Performance Management – Giving Effective Feedback

April 6, 2009 by  Filed under: Management 

One of the four core competencies defined by the Institute of Certified Professional Managers is management control. In the design of machines and systems control is maintained by using feedback. The feedback loop in a machine maintains the stability of the machine’s performance by continually measuring the difference between and expected state and the actual state. This information is used to adjust the machine’s performance so that it remains stable and continues to produce a predictable outcome. Feedback is just as important to producing consistent performance when the ‘machine’ is a business. Here the primary components are not gears and circuit boards but are individuals and teams and yet the same principles for feedback are applied by successful managers. The key elements of successful feedback are 1) it is frequent, 2) it is specific and describes the gap between what is expected and what is being done, and 3) it is used as the basis for a dialogue on how to close the gap.

Too often the model for feedback in corporations is the annual performance review. This is simply a case of too little too late. Watching an individual or team struggle with performance and not providing them with feedback is like watching someone drown and not throwing them a life preserver. Feedback is not a punitive act, it is a gift. The more immediate and specific feedback is the more effective it is in producing results.

Effective feedback is delivered using facts and data. It objectively describes the results that are expected and the results that are being achieved. Closing this gap is the objective of providing the feedback. Effective feedback is free of assumptions, attributions, and judgment. It sounds like, ‘Last month his team had $100,000 in sales. The expectation for sales teams is $150,000 a month. I would like to talk about how to close that gap’. It does not sound like ‘This team is not working hard enough and its time all of you got serious about getting the job done’. The first example opens the door for a dialogue that lays the groundwork for sustainable improvement. The second example sets the stage for a defensive confrontation that will not produce lasting results.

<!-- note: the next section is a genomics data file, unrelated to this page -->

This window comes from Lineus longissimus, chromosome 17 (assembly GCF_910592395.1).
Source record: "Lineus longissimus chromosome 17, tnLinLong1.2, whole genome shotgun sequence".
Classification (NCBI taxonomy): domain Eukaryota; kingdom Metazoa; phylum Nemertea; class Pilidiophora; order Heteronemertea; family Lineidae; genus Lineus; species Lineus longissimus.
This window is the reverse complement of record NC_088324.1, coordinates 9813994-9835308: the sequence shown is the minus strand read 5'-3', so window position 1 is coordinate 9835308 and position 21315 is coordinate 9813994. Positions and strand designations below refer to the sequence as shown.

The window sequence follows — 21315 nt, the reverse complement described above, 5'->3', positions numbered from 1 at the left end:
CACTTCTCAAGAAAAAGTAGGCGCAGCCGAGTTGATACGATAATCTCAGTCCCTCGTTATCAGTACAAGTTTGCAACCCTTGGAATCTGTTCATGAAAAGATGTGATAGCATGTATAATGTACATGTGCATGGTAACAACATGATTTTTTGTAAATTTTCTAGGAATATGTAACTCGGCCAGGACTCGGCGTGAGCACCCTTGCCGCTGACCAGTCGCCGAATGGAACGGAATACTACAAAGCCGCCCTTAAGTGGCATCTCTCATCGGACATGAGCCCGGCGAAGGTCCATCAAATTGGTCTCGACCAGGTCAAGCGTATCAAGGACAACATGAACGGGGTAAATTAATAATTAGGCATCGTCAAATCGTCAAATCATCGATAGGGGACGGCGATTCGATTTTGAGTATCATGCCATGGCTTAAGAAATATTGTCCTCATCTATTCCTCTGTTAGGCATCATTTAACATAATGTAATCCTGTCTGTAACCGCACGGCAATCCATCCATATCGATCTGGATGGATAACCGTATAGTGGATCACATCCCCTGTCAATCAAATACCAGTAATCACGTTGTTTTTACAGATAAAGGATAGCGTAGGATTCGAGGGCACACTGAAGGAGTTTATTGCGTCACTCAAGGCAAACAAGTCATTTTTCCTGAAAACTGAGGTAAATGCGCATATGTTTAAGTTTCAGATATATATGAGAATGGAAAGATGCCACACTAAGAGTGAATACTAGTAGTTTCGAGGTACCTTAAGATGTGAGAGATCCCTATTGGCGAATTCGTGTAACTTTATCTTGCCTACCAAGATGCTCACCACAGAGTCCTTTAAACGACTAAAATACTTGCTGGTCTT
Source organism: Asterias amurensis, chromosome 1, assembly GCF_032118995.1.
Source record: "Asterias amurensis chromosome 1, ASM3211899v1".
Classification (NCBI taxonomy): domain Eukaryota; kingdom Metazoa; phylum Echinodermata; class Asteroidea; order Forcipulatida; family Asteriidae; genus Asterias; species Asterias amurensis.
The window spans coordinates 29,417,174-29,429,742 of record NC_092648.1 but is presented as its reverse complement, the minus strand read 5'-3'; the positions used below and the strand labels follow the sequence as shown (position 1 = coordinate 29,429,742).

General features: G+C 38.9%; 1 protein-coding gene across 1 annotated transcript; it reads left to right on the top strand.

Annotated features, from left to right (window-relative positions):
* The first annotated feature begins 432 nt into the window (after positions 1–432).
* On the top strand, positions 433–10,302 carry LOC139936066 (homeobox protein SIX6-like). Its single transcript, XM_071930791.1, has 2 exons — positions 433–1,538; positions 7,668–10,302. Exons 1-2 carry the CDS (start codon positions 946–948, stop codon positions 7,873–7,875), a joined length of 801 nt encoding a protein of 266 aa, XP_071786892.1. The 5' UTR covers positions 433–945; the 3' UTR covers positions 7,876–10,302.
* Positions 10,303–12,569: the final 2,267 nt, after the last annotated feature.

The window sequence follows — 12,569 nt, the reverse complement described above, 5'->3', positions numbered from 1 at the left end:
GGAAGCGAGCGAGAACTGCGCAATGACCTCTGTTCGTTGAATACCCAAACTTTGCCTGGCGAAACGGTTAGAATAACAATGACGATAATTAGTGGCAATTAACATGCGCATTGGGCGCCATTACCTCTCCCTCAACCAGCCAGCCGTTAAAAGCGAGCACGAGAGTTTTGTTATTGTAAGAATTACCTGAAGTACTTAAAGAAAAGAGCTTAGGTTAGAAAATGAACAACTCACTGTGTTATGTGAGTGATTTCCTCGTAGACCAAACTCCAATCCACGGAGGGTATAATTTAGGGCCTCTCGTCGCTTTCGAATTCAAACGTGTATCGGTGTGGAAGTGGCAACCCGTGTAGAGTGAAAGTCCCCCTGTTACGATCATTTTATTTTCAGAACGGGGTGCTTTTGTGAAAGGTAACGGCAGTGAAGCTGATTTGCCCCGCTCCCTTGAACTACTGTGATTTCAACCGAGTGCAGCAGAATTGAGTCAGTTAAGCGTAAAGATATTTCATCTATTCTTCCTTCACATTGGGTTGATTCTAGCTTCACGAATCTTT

Finally the feedback becomes the basis for a dialogue on how to close the gap. In the example above it would mean exploring with the team the possible reasons for the low sales and what actions could be taken to increase sales going forward. This is an opportunity for a dialogue not a diatribe. It is important to find the root causes for the disappointing sales and to address them with meaningful actions. Neither a motivational speech nor a scolding will produce lasting results which, after all, is itself the measure of successful management.

To enhance the performance in your organization make frequent use of feedback that is structured around the gap between expectations and outcomes. Paint a clear picture for the organization of optimal business performance. Objectively describe the actual results that are being achieved. Share your thoughts on how the results can be improved and invite individuals and teams to provide theirs as well. From this it is possible to create a successful plan to produce sustainable business results.

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